Moods On: Acid House

Published on 2018-03-12

Something new in the air for you bbs ~ "Moods On" will be an option for featured Moods mix masters to highlight and elevate a specific genre they feel pointed them toward (or around) techno. For March, fabi0la's highlighting acid house, the peculiar (step?) parent of techno, born during the height of the Chicago house scene in the 1980s and finding its own foothold as a (sub) genre in its own right in Detroit, the UK, and beyond.

MATERIALS

An exclusive early look at a new acid house track from fabi0la to get your ears in the classroom.

The highlights of the subgenre are all in her newest release: the infamous sound, often oxymoronically called a squelch, made by a specific instrument: the 303. For specification's sake, fabi0la used the Cyclone Analogic Bass Bot TT-303 MK2 Analog Synthesizer, a recent iteration of the original 1981 Roland TB-303  by Tadao Kikumoto. The instrument became the staple sound maker for anyone wanting to move beyond traditional instrumentation and create more squirmy, sci-fi environments. It's often paired with growling basslines, claps, snappy snares, a clave or two, and a heavy hand in hi hats and cymbals.

fabi0la's artwork also embraces the use of the smiley face -- a bit of a visual identifier of the genre and subculture in the UK as the genre took off in the early 1990s. It's still used today to locate a shared community knowledge of the subgenre's past, a culture of respect and positivity, and open mindedness to psychedelics like acid (the name's origin).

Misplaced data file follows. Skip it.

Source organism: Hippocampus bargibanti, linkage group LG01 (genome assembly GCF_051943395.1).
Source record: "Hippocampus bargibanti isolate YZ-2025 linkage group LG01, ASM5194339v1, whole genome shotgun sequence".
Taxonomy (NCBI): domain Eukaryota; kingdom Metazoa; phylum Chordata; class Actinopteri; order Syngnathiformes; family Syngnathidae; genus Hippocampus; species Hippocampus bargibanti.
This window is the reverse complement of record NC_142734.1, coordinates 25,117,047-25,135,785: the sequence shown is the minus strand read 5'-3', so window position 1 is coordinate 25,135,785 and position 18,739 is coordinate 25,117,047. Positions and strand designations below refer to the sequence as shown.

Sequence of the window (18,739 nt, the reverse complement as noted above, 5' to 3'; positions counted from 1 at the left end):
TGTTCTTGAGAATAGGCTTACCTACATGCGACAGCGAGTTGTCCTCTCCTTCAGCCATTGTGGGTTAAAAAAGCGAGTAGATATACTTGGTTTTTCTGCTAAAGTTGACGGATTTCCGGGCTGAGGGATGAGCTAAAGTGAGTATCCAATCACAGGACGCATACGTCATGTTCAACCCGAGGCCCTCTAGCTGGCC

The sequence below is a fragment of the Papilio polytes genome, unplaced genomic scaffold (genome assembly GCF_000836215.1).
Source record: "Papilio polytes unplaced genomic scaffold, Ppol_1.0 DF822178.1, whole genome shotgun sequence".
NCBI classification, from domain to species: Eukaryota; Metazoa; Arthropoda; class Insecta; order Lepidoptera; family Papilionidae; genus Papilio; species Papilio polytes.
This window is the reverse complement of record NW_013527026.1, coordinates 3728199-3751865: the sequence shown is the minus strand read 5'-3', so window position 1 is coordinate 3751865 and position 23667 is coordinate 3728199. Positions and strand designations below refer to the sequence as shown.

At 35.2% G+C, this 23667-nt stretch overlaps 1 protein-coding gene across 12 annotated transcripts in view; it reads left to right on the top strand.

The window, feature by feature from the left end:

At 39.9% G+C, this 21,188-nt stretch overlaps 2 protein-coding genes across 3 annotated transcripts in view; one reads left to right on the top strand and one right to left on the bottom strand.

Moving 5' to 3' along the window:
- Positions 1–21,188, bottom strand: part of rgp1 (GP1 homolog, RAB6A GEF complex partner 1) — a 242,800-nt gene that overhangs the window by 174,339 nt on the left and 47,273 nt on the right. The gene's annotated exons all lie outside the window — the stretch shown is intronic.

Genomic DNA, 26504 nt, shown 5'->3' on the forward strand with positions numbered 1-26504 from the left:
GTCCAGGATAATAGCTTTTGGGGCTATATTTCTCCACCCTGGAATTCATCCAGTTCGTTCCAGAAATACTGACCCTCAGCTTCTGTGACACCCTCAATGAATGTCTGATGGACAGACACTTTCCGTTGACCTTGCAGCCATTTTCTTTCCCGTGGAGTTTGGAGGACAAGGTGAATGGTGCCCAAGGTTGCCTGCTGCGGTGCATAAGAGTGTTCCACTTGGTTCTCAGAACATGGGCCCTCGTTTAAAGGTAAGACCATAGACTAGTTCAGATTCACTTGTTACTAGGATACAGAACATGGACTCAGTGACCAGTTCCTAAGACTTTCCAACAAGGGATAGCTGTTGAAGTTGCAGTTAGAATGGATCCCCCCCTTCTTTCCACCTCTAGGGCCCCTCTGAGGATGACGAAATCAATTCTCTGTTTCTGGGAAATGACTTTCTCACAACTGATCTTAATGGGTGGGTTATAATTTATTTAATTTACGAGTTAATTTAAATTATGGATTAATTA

There are some essential reads on acid house if y'all want to learn more. Some agree and disagree on its influence and position historically, including whether  acid house was the precursor to techno or whether it is its own distinct and separate dialect (and not, say, just a "transitional" genre). Some places to get started:

Luke Bainbridge's The Story of Acid House, with a deep dive into the scene's influence in the UK.

Zella Nealley's Acid House: The Bith of the Rave Scene.

The late Dan Sicko's Techno Rebels, which is generally a must-read for anyone and everyone interested in electronic music history. 

And, obviously, the Roland TB-303 manual (and where to buy one).

Image Cc Fabiola Belaen (2018).